He owed them money but wasn’t able to pay up. They were looking for their loot. When they got tired of waiting, they rigged his car up to explode. The next morning, when he started it, it blew up, but they hadn’t used enough explosive. Gytis was burned and hurt, breaking an arm in the blast, but survived.
“I had to go from Vilnius to Marijampole one night and my relatives sent Gytis,” Rita said. “I couldn’t believe it. Why Gytis? The Mob was after him! His arm was in a cast and he had a friend with him. His friend was from Samogitia and I could barely understand a word he said. It didn’t help that he was smoking and coughing up a storm.”
They were driving a beat-up Trabant, an East German car, which aged fast. It got old the minute it rolled off the assembly line. Car ownership was exploding in Lithuania, but it was the best they could do. Gytis put her in the back seat and told her to lay low. They didn’t take the highway or the secondary roads. They drove back roads, which were barely roads, at all. They ran out of gas in the middle of nowhere.
“Stay here,” Gytis said when he and his friend tramped away.
“It was dark as could be,” said Rita. “I stayed in the car because there was nothing anywhere. I would have just been wandering around, having an out-of-body experience.”
After more than hour, Gytis and his friend came back with a bucket of gasoline. She didn’t ask where they found it. When they finally pulled into the driveway of her Uncle Justinas’s house, she jumped out of the car, nearly flinging the Trabant’s back door off the hinges.
By the time Gytis grew up, he was fatherless. His mother went through three husbands. She left the first one after he tried to kill her twice. One day he wired the front door lock so she would be electrocuted when she put her key into the lock. It didn’t work. Another day he veered off the road and rammed the passenger side of their car into a tree. She was unhurt, although he was a mess.
Her second husband was working at Chernobyl in 1986 when the nuclear power plant there melted down into a core fire. Even though he returned home, he suffered from radiation poisoning, and shortly afterwards committed suicide. She took care of his grave faithfully, decorating and cleaning it. Her third husband was a good man, but a year after their marriage she came home from her job as a seamstress to find him dead on the floor from a heart attack. After that she gave up and stayed a widow.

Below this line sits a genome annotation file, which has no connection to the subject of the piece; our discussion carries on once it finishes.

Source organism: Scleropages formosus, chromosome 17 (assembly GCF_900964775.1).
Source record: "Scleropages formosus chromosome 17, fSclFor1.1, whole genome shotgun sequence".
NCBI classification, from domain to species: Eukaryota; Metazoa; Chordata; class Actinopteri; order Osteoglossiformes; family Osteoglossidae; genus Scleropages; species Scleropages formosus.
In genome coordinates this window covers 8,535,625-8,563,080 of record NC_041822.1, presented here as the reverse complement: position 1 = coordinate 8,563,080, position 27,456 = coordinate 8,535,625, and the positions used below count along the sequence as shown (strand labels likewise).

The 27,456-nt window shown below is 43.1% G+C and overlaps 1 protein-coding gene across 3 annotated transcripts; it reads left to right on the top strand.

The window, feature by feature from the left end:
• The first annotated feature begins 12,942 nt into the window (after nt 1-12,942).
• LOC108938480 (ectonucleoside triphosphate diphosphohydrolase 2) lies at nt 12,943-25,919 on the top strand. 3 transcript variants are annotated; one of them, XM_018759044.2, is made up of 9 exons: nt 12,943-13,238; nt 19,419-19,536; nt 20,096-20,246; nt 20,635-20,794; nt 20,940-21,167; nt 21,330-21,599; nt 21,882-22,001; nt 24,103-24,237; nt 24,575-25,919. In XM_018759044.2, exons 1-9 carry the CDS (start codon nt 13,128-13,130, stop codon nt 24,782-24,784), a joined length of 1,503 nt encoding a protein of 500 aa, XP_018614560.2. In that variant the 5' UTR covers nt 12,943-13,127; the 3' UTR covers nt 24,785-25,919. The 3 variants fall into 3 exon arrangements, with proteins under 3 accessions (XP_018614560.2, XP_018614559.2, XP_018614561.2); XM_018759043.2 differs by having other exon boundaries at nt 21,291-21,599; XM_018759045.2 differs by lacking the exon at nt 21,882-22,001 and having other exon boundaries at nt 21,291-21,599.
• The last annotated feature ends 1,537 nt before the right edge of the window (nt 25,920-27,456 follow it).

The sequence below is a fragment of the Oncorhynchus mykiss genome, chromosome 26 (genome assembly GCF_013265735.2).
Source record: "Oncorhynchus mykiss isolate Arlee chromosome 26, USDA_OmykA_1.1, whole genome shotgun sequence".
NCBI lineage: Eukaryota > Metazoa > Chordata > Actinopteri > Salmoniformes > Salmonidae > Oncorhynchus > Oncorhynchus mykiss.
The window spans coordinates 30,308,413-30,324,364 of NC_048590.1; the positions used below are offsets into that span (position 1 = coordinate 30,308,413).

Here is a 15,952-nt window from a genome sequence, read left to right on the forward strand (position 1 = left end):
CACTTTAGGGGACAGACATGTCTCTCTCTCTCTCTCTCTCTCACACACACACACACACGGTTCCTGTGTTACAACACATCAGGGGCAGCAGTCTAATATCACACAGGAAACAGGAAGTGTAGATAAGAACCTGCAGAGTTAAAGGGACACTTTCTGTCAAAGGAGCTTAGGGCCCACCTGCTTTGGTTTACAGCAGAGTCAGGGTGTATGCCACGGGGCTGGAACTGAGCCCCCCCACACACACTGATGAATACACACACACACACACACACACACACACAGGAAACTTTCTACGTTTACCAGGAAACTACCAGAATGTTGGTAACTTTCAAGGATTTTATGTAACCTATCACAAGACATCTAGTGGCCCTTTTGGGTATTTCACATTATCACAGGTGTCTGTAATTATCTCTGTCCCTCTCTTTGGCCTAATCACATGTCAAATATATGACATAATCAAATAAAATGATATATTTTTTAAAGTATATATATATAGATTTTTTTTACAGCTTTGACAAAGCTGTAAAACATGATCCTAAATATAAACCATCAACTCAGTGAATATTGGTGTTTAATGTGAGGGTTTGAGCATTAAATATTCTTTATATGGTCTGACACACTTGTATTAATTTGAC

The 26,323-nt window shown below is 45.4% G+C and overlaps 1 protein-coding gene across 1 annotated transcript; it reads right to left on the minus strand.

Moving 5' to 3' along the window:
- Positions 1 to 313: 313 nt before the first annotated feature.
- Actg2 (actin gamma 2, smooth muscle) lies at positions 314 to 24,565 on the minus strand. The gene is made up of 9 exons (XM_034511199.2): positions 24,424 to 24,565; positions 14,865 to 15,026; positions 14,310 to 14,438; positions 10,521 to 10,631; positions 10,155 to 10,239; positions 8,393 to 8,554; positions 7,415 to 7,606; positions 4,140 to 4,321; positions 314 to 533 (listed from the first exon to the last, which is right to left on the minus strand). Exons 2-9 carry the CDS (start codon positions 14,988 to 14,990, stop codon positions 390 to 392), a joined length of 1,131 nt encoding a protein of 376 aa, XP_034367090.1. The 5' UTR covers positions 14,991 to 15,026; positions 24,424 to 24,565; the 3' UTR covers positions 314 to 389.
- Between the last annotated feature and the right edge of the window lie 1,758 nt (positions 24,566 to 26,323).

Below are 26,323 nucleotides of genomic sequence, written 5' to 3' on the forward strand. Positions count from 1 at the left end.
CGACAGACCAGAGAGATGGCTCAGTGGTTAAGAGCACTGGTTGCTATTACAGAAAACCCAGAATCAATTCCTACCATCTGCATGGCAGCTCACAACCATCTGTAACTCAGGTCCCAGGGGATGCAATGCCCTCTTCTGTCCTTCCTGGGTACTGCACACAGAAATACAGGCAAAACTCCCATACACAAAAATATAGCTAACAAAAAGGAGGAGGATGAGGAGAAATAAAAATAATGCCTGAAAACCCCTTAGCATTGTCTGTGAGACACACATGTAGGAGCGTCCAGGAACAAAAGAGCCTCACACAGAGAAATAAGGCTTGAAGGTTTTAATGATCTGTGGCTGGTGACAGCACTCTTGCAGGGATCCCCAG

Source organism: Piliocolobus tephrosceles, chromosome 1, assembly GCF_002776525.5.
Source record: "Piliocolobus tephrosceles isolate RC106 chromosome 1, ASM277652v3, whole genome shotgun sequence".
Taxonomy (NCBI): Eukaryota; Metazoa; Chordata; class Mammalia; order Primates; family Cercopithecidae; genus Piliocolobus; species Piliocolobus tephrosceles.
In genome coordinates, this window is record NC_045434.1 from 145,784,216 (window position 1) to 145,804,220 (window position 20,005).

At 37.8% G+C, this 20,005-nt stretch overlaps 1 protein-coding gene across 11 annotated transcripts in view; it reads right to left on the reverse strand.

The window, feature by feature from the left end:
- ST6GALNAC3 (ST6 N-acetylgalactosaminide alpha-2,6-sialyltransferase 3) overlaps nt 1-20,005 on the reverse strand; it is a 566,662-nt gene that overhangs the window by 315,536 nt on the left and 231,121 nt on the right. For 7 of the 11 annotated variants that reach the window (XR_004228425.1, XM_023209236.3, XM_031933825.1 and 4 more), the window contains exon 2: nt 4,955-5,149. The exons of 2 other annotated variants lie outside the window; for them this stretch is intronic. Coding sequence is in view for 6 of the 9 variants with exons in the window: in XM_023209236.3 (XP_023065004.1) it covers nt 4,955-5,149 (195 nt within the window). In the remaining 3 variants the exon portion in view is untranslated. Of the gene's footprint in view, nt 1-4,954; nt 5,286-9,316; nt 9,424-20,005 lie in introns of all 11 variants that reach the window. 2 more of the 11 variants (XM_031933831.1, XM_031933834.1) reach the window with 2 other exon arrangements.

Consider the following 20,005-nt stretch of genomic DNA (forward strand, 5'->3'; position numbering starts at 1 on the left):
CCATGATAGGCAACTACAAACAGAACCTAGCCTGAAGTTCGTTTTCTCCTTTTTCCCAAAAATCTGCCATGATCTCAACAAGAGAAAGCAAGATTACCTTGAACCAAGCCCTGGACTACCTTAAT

“My Uncle Juozukas had a son, Edvardas, who was a policeman, and he always told me to watch out for the police,” said Rita. “He said they were rotten through and through.”
“Make sure you always have cash with you if you’re ever driving alone, because if you get stopped by them, you will have to pay them,” Edvardas said.
“You mean I will have to pay the fine right on the spot?”
“No, you will have to pay them off right on the spot. Otherwise, they will keep you on the side of the road all day until you do.”
Her cousin Mikolas shook his head up and down and said, “That’s right. They will stop you even if you haven’t done anything.”
The year before, after the birthday party his parents threw for him, the police were waiting outside and followed him home. They were after his birthday money.
“Maybe somebody told them about the party, maybe not, but I had to hand all of it over,” said Mikolas.
The police car parked behind him when he pulled into his driveway. One of the policemen counted the money he finally handed over and said, “It’s not nearly enough, since I have to pay some of it out back at the station, but OK.” He threw the birthday cards and envelopes out the window.